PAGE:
Mastodon Mastodon Mastodon Mastodon Mastodon Halt and Catch Fire - NIM/NeXT - Review: "The Best Thing Since Sliced Bread"

    Enable Dark Mode!

  • What's HOT
  • Premiere Calendar
  • Ratings News
  • Movies
  • YouTube Channel
  • Submit Scoop
  • Contact Us
  • Search
  • Privacy Policy
Support SpoilerTV is now available ad-free to for all premium subscribers. Thank you for considering becoming a SpoilerTV premium member!

SpoilerTV - TV Spoilers

Halt and Catch Fire - NIM/NeXT - Review: "The Best Thing Since Sliced Bread"

18 Oct 2016

Share on Reddit

If I didn’t make a review two weeks ago or last week it was merely because I didn’t have the time to. All season long Halt and Catch Fire has been on a roll, delivering phenomenal episode after phenomenal episode, but the last 3 episodes (episode 8 and the 2 hour season finale) have been something else. The suicide reveal is one of the most heartbreaking death scenes I have ever seen in TV, and that’s without the victim’s body, we realized he died just like Joe did and we shared his shock, the show managed to put us in the exact same position as Joe was. That’s very commendable for any TV show, or rather, any kind of storytelling, to be able to put the audience in the exact same position as the character.

After such a stellar episode, I was further aggravated by Halt’s lack of viewership. After this standout season, Halt and Catch Fire may just become my very favorite TV show on the air (beware Game of Thrones, Mr. Robot and Jessica Jones, there is a new contestant in town), and to think that, just when the show hit its zenith, just as it managed to figure out exactly what works and what makes the most effective storytelling, that this show could get cancelled, it made me furious. Thankfully, the show was renewed for a fourth and final season, but I’m still mad about the numbers. And it’s not against those who tried it and didn’t like it, they have every right not to like the show. No, my beef is with the people who have not tried it out. Those who continue to pass it on because it’s a period piece, or because they have heard season 1 is uneven, or for whatever reason.

Halt and Catch Fire is simply, to my eyes, the best acted, the best written, the best planned out, and the best constructed show on TV. Everything is carefully designed, plot, character arcs, pacing, directing, every beats sticks the landing. The acting is top notch, emmy worthy, on par with any single nominee and winner (yes, Lee Pace could be right there with Rami Malek and Mackenzie Davis’ nuanced performance is just as impressive as the multifaceted Tatiana Maslany), and the love everyone involved in this show has for their project shows both on and off screen. If you haven’t tried out the show yet and you are reading this review, I beg you, try this show out.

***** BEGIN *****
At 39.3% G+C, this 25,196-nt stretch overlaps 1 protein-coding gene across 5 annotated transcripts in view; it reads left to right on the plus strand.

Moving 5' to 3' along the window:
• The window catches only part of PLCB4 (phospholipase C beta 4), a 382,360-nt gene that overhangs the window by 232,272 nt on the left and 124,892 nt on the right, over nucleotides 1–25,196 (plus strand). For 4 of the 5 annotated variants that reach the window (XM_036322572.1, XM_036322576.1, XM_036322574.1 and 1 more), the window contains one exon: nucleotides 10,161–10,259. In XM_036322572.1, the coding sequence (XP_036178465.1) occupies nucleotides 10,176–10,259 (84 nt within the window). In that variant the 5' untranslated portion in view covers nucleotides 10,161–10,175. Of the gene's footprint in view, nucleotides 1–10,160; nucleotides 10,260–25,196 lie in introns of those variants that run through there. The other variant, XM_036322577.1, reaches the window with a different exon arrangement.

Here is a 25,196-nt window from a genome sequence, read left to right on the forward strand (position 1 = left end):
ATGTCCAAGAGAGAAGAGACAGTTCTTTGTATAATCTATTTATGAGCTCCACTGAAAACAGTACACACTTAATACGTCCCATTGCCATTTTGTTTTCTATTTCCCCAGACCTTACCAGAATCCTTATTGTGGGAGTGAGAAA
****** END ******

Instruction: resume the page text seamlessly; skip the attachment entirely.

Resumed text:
Now, with that plea out of the way, let’s talk the episode. And where to begin? There is so much to talk about, in these 2 hours the show simply blew itself up in the best manner possible to get a sense of both earnest satisfaction, emotional pain through the wreckage of many of the character’s relationships and immense anticipation for what’s to come.

We pick up with Donna, who seems to be adjusting to a new position. I’m not sure exactly what’s going on and how much time has passed. Bos comes to congratulate here, has she saved Mutiny or something? After the collapse we saw on the previous episode I can’t make much sense of what’s going on until we get a close up of the computer. Microsoft, Windows version 3.0, 1990. My mind was officially blown at that moment.

The show took a time jump and I was immediately anxious: “is this going to work?! how are we supposed to relate to all the changes the characters have been through?!” I should have known Halt and Catch Fire would play it smartly and craft a story through the characters dynamics, telling us exactly what we needed to know.

As Donna tries to get Joe to go to Cameron and convince her to hear out her amazing idea, I start to pay more and more attention and I became baffled by how well they seem to be. Cameron seems to be very successful with her Atari game “Space Bike” which spawned 3 sequels, with one more on the way apparently. We saw Joe working and it would seem he is doing fairly well as well. But neither look as happy as when they are together.

It’s a joy to see them both navigate the convention, but the golden moment of the first half of “NIM” comes when they play with the lighters. It’s just so painful how they catch up and how Cameron tells Joe that he needs to move on from the guilt he has over Ryan’s death. There is something so human, so empathetic, and so broken in this scene that I was almost in tears as the smiles crack through each and one of them, alongside the pain both of them hold. We can see the intention to enjoy themselves while the dark cloud is hovering above, a dark cloud Cameron tries to make go away.